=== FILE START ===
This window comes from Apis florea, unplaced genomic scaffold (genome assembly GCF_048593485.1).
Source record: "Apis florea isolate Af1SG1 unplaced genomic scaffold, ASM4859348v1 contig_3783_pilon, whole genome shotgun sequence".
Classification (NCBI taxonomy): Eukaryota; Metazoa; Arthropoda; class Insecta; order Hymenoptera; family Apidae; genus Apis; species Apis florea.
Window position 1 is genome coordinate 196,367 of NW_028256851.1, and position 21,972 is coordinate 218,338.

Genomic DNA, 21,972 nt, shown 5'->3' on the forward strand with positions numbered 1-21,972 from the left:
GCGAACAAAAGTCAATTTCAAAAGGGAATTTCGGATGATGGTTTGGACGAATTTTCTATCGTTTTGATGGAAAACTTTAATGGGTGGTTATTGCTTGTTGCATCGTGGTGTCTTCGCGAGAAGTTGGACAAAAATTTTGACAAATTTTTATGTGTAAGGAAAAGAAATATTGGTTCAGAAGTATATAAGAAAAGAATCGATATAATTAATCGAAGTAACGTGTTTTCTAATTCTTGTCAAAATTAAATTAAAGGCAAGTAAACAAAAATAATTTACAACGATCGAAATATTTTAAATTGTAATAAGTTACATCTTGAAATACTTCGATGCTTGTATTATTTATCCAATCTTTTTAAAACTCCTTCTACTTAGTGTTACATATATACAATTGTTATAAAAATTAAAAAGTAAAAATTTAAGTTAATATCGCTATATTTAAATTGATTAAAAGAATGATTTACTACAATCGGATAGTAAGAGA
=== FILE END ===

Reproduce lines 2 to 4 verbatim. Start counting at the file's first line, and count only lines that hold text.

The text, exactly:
Source record: "Apis florea isolate Af1SG1 unplaced genomic scaffold, ASM4859348v1 contig_3783_pilon, whole genome shotgun sequence".
Classification (NCBI taxonomy): Eukaryota; Metazoa; Arthropoda; class Insecta; order Hymenoptera; family Apidae; genus Apis; species Apis florea.
Window position 1 is genome coordinate 196,367 of NW_028256851.1, and position 21,972 is coordinate 218,338.